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Developing a conceptual model to support the engagement of military bereaved families in research (Ref: RDF22/HLS/NMH/WILSON-MENZFELD)

   Faculty of Health and Life Sciences

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  Dr Gemma Wilson-Menzfeld  No more applications being accepted  Competition Funded PhD Project (Students Worldwide)

About the Project

Due to the nature of service in the Armed Forces, there is an increased risk of personnel being exposed to serious, and often unsafe situations, that may result in untimely death (Cawkill, 2009; Kiernan et al., 2021). Each death leaves behind dependent family members with a unique set of challenges.

Widowhood is complex, with identity reconstruction both pre- and post-loss. This is further exacerbated for military widows with changes in military status. To better understand this complex grief, and to consider the implications for the military bereaved, we must better understand the lived experience of loss with regard to untimely, sudden or violent military deaths.

The military bereaved community are a ‘hard to reach’ population and this has been evident through exploratory research within our current research programme, with participation being variable, and typically a small cohort of military widows participate in this research. Recruiting ‘hard to reach’ populations can be challenging and can potentially result in under-representation in research studies (Bonevski et al, 2104). It is imperative that this population is wholly represented as opposed to repeated representation from small sub-groups The extent to which participants agree to take part in a research study is dependent on the characteristics of the ‘hard to reach’ group and, therefore, the recruitment method employed needs to respond effectively to the known attributes of the target cohort (Shaghaghi, et al., 2011).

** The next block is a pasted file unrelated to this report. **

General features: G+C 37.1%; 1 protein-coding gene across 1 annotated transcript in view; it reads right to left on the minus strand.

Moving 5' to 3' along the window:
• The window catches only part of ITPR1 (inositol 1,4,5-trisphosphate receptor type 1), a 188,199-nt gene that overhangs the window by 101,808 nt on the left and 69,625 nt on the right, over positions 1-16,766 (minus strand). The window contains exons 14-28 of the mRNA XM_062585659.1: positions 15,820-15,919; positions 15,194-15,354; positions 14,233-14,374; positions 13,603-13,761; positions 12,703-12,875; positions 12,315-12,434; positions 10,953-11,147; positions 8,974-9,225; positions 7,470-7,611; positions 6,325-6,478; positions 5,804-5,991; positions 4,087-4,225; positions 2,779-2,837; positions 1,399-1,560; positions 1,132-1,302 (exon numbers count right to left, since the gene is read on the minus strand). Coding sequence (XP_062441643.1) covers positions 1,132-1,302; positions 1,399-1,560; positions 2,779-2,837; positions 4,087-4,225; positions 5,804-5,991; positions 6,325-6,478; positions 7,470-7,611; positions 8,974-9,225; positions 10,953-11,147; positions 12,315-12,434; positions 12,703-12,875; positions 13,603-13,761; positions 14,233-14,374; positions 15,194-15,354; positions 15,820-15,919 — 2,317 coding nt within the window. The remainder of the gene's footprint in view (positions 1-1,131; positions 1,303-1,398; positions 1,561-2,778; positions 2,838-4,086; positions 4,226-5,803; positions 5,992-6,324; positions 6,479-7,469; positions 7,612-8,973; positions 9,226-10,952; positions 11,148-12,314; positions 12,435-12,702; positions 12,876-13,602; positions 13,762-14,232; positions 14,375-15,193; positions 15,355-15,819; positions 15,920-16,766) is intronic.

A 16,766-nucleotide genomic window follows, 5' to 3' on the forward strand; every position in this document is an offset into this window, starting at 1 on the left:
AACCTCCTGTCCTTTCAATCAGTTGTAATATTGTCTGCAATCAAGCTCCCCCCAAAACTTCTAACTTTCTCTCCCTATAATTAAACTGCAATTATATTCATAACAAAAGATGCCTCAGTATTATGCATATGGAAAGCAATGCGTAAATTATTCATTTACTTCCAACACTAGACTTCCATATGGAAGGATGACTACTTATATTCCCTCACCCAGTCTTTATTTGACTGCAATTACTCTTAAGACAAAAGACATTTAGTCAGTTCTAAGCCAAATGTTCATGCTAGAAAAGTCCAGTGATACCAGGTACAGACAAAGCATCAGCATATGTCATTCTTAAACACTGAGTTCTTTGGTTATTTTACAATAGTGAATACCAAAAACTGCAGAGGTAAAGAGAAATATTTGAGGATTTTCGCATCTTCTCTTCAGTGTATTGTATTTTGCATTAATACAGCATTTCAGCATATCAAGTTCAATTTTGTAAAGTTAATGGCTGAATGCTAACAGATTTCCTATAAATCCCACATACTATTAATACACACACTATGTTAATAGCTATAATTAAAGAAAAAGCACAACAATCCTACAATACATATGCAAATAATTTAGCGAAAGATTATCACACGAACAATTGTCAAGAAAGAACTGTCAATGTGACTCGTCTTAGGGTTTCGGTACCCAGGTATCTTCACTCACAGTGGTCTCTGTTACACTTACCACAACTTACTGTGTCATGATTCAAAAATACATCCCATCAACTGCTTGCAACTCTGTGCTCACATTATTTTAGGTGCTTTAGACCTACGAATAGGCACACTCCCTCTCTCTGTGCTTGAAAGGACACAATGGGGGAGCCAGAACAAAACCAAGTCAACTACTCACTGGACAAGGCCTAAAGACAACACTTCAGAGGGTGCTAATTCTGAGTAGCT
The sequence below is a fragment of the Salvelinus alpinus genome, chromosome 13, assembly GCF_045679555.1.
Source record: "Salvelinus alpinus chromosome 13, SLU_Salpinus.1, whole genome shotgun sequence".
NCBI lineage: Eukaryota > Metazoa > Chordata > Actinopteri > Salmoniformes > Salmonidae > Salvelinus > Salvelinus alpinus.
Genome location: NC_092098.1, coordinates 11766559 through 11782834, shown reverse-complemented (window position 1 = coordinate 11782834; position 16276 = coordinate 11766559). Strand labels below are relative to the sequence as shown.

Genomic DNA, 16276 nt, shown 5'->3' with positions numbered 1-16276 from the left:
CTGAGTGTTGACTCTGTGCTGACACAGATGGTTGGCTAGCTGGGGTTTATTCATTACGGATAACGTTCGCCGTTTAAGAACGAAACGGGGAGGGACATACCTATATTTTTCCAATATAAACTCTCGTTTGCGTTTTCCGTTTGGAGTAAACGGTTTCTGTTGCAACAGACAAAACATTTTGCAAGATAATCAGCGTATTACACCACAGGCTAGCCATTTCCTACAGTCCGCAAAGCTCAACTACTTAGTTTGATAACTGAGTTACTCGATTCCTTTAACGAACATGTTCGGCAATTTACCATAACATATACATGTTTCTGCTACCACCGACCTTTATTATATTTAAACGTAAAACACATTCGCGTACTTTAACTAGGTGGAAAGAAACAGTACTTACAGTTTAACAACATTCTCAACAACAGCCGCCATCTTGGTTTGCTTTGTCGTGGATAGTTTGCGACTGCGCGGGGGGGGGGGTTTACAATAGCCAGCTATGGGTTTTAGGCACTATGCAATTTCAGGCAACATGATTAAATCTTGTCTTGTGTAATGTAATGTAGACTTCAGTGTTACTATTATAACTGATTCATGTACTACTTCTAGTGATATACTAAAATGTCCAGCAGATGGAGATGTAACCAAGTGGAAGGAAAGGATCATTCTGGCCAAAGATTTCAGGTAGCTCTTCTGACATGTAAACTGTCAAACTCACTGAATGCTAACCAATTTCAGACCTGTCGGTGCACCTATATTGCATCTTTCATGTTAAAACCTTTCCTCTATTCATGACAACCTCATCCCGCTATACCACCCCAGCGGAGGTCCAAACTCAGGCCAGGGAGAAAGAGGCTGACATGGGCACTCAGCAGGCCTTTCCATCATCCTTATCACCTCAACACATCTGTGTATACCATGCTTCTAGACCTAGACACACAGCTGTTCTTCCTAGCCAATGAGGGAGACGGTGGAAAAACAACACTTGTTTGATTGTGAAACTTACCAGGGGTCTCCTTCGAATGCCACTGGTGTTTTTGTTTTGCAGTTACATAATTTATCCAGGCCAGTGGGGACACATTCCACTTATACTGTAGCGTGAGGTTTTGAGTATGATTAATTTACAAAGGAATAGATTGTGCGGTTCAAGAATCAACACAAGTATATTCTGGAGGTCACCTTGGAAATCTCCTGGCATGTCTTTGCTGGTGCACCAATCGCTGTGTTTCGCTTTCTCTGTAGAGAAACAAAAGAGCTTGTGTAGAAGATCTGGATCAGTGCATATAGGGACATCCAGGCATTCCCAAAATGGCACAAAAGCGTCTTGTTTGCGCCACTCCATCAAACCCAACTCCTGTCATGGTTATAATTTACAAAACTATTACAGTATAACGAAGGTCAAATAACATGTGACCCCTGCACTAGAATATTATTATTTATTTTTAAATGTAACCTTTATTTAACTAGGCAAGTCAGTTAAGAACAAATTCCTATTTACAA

This PhD study will aim to develop a conceptual model to engage this community. The study will build a picture of this population, exploring changing military widow identities, sociodemographic challenges, etc, to further understand the facilitators and barriers of military widows engaging in research. Ultimately this study aims to support future research within this population, and to benefit this community through changes to policy and practice.  

This PhD will use a mixed method approach will be used. Peer involvement will be employed to reach an otherwise seldom heard population. Recruitment to any research study depends on the trust and inter-relationships that exist among the group of interest. Participatory approaches have been utilised within qualitative research studies as a way of recruiting potential participants and they have also been able to work with participants from ‘hard to reach’ groups. Using this approach, participants are centrally involved in the research from the design stage through to completion and they will often decide what questions to ask and what areas of exploration of explanation are important.

This study aligns with the bereaved military families research programme, in the Northern Hub for Military Veterans and Families Research, Department of Nursing Midwifery and Health. This study also aligns with the Integrated Health and Social Care MDRT.  

Bonevski, B., Randell, M., Paul, C. et al. (2014). Reaching the hard-to-reach: a systematic review of strategies for improving health and medical research with socially disadvantaged groups. BMC Medical Research Methodology, 14, 42.

Cawkill, P. (2009). Death in the armed forces: Casualty notification and bereavement support in the UK military. Bereavement Care, 28(2):25-30.